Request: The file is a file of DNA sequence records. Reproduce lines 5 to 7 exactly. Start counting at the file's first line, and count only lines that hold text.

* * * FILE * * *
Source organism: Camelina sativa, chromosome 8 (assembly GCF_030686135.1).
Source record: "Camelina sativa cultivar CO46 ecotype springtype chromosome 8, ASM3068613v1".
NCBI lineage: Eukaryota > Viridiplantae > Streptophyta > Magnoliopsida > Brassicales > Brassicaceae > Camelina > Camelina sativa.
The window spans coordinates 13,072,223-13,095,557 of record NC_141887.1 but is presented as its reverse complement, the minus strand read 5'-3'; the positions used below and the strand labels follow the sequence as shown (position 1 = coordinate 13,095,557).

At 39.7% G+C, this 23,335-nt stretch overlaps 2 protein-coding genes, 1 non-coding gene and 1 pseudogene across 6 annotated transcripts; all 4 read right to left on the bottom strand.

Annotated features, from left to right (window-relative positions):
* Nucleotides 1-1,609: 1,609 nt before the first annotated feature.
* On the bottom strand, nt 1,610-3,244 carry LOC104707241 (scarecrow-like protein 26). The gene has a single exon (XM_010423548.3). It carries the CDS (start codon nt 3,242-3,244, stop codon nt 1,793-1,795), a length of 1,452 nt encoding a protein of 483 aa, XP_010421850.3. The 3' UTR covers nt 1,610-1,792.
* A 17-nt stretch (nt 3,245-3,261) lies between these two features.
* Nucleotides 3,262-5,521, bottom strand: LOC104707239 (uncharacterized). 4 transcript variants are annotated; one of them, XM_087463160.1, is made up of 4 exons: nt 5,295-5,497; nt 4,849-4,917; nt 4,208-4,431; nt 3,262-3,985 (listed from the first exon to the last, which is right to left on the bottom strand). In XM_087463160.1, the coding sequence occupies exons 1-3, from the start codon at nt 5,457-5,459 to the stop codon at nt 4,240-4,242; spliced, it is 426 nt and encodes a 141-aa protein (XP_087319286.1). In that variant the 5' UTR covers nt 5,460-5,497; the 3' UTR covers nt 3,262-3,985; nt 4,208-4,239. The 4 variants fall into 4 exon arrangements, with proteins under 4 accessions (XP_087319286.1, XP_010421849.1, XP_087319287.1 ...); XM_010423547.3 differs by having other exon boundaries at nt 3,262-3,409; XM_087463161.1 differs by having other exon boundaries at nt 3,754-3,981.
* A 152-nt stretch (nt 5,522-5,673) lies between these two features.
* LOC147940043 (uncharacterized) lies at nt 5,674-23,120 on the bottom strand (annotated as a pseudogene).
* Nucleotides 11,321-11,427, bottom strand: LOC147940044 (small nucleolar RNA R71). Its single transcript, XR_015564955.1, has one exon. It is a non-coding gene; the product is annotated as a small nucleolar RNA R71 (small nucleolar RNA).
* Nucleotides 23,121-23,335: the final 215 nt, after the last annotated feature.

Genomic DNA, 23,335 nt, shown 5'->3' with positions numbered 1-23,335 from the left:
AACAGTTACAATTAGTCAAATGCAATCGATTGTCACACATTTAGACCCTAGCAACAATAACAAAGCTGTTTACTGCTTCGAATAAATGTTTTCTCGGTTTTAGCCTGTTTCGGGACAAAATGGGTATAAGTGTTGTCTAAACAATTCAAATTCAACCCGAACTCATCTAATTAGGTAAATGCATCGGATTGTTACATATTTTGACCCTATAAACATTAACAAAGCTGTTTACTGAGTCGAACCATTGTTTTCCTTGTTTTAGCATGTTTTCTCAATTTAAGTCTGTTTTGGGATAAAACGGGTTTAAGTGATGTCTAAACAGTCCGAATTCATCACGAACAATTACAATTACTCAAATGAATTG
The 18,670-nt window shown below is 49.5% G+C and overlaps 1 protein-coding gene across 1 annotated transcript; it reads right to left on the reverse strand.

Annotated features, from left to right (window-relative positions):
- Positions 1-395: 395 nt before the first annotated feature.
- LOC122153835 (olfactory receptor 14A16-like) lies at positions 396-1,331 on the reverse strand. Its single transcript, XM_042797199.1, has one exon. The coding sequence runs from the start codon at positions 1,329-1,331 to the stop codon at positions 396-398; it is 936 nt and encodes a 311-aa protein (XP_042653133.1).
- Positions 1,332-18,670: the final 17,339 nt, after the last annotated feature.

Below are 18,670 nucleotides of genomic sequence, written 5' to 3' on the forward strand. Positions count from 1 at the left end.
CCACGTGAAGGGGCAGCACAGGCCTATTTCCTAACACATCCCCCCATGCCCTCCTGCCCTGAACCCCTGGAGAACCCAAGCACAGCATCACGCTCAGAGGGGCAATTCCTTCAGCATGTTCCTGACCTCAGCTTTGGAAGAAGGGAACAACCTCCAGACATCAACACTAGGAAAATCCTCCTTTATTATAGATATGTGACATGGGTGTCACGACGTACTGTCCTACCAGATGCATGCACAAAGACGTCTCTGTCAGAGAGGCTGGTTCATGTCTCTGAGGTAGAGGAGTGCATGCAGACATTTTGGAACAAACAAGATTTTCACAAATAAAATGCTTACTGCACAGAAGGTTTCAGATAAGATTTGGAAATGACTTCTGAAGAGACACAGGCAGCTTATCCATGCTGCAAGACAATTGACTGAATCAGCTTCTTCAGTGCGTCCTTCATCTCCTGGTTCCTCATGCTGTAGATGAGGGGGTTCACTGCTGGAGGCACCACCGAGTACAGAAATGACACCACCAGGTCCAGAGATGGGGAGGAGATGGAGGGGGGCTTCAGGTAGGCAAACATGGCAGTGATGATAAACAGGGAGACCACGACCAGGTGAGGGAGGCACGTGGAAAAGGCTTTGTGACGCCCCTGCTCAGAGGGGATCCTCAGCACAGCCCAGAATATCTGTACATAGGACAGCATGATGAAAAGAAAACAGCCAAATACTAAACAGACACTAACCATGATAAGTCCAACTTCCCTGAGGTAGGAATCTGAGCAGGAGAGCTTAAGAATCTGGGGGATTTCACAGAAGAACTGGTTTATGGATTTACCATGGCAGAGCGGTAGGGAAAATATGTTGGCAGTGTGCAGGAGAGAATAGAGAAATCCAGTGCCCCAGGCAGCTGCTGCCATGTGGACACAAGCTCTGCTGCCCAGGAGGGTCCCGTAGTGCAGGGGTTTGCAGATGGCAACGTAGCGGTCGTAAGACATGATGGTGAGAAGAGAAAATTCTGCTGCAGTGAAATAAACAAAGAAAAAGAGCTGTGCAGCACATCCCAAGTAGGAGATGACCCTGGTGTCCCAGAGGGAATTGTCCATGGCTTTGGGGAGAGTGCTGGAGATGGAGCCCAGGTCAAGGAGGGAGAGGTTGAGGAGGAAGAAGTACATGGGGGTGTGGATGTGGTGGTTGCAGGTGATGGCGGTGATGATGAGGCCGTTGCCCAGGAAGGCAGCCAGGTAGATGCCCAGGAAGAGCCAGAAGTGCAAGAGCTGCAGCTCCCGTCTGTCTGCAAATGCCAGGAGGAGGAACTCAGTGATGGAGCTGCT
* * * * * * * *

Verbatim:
At 39.7% G+C, this 23,335-nt stretch overlaps 2 protein-coding genes, 1 non-coding gene and 1 pseudogene across 6 annotated transcripts; all 4 read right to left on the bottom strand.

Annotated features, from left to right (window-relative positions):
* Nucleotides 1-1,609: 1,609 nt before the first annotated feature.